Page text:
College-Friendly Side Hustles To Try If You Need Extra Allowance

Working a side gig while you're in school will probably do wonders for your resume in the future, too.

If you’ve taken a class or two in Economics, one of the most useful insights you’ll ever learn is that there’s a scarcity in resources and overabundance in wants and needs. When applied in your daily life as a college student, you'll see that cash is limited but your wish list is always going to be never ending. Yup, that’s really how it is. 

On the other hand, if you were to ask most business moguls for a piece of advice they wish they’d given their younger selves, they’d probably tell them to save up sooner. 

Whether it’s to get those sneakers you’ve been dreaming of copping for months now, funding a well-deserved trip, or simply saving up for the rainy dayscollege is the perfect time to get into the hustle. It doesn’t hurt that working a side gig while you’re in school will probably do wonders for your resume in the future, too. 


With that, here’s a list of college-friendly side hustles you might want to check out to make 2020 your best ~financial~ year yet. 

Buy & Sell

With Facebook, Instagram, and the rise of several apps on online sellingbuy & sell is a good start. Take cues from online shops started by college students like yourself. If you don’t have that much capital to bank on and you wanna play it a little safeyou can start by selling wearable or usable stuff you'll find in your room. You might not make a lot at first but it’s a start, right? 

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Are you particularly great at a specific subject, like perhaps, Math, History or Science? Put it to good use and offer tutoring services. You’re not only sharpening your skills in these fields, you’ll be able to help out other struggling students, too! Start off by asking your titos and titas if your little cousins are open for a tutoring sesh. It's a plus, too, if you love kids!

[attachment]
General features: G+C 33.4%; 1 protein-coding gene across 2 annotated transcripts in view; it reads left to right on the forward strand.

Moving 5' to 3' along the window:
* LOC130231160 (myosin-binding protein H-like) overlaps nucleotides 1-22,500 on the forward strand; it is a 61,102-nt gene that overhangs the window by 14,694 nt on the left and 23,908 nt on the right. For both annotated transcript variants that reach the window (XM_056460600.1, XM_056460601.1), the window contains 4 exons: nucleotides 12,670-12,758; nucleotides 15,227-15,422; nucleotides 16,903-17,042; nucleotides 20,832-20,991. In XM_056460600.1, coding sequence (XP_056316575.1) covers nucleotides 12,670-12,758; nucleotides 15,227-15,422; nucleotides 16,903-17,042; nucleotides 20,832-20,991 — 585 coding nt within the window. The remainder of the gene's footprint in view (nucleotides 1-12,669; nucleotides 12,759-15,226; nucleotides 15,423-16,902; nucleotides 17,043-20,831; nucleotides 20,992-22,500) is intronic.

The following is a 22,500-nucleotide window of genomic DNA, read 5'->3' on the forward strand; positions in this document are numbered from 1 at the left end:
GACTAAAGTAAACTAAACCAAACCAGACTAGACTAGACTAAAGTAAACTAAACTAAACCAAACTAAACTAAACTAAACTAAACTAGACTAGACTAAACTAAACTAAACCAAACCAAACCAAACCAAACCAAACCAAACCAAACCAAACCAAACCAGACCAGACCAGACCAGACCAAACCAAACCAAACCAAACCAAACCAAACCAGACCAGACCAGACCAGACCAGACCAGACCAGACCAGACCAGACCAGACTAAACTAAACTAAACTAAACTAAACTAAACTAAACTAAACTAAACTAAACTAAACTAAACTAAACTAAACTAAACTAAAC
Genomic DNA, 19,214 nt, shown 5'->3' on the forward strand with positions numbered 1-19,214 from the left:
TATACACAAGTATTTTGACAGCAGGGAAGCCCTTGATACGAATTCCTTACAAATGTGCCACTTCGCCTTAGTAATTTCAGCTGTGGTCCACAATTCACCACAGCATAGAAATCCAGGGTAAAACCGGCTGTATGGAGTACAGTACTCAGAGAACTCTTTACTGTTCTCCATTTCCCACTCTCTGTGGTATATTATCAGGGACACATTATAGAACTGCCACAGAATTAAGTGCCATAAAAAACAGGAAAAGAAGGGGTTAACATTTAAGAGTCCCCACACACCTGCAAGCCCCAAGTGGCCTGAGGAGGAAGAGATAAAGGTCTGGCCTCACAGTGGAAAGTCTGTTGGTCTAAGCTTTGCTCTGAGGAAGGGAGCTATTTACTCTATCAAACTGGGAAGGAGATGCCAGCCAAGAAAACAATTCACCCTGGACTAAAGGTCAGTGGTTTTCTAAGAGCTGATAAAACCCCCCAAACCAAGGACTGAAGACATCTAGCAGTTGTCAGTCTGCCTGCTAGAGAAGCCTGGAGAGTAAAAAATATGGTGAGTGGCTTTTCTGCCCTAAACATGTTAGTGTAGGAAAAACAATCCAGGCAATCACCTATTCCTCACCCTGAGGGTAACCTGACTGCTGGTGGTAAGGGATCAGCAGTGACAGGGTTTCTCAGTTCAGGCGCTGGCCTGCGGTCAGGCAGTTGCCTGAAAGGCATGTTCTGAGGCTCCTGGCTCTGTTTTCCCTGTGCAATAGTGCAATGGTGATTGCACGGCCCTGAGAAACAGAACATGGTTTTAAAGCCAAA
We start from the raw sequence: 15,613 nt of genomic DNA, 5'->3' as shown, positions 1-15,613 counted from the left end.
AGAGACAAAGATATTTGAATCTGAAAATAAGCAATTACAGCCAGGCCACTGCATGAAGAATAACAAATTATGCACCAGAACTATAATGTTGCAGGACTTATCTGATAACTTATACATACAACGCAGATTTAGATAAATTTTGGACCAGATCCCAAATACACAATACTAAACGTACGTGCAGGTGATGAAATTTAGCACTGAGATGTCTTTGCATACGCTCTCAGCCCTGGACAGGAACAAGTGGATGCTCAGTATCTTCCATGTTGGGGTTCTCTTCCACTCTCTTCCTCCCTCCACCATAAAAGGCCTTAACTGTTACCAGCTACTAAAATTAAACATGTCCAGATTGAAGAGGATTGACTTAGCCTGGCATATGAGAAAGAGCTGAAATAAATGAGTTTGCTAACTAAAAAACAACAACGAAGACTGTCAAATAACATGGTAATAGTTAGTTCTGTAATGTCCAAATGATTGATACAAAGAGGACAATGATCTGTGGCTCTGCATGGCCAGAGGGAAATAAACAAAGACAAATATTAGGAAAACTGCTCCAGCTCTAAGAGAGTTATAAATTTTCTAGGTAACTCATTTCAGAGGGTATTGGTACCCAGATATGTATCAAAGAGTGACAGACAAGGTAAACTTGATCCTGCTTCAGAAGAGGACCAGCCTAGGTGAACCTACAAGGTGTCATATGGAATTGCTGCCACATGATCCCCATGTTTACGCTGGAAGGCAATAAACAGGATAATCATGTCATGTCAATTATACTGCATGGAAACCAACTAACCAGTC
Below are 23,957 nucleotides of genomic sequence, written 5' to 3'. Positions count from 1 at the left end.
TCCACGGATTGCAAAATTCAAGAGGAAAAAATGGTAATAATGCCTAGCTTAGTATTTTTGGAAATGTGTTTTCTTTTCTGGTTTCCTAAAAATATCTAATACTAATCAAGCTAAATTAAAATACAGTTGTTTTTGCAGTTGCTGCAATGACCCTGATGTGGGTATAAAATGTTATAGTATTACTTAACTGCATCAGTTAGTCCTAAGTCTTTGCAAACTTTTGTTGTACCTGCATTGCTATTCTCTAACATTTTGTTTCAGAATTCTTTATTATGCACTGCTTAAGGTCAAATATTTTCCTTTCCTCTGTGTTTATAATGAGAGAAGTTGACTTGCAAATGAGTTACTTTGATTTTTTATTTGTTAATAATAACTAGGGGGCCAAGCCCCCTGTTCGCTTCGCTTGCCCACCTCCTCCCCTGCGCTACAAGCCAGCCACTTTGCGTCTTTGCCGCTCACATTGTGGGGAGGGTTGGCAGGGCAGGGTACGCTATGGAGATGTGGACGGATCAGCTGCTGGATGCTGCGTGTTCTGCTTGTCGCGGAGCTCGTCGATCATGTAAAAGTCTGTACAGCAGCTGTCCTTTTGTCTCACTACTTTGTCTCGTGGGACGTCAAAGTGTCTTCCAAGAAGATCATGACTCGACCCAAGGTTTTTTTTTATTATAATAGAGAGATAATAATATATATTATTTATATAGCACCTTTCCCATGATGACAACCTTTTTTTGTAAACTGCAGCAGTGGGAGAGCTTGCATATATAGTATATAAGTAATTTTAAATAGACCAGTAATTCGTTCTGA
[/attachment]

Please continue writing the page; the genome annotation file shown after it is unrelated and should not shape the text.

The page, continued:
Pet /Baby/House Sitting

Pet/baby/house sitting in general might not be common here in the Philippines as much as it is in the U.S., but thinking about it, it’s actually a pretty legit side hustle! We’re pretty sure you have at least one friend who couldn’t leave because there’s no one to watch her pet, a tita who needs help watching your little cousin, or someone who just needs to sleep over at their house while on vacay. Just make sure to be safe though, start asking around from people you personally know first. 


Up for a challenge? Try crewing for your favorite fast food or coffee shop. A lot of the establishments we all love, especially start-up ones, are very open to having part-time staff. You’re sure to learn lots of things along the way. 


Somewhere out there, there’s a struggling college student who’s already preoccupied with so many things for their thesis and would potentially be happy to pay anyone willing to help out. It’s not that difficult; it trains you to pay keen attention to details (a definite must-have skill in the workforce!) and, trust me, there’s always going to be a demand for it. 


Creative Work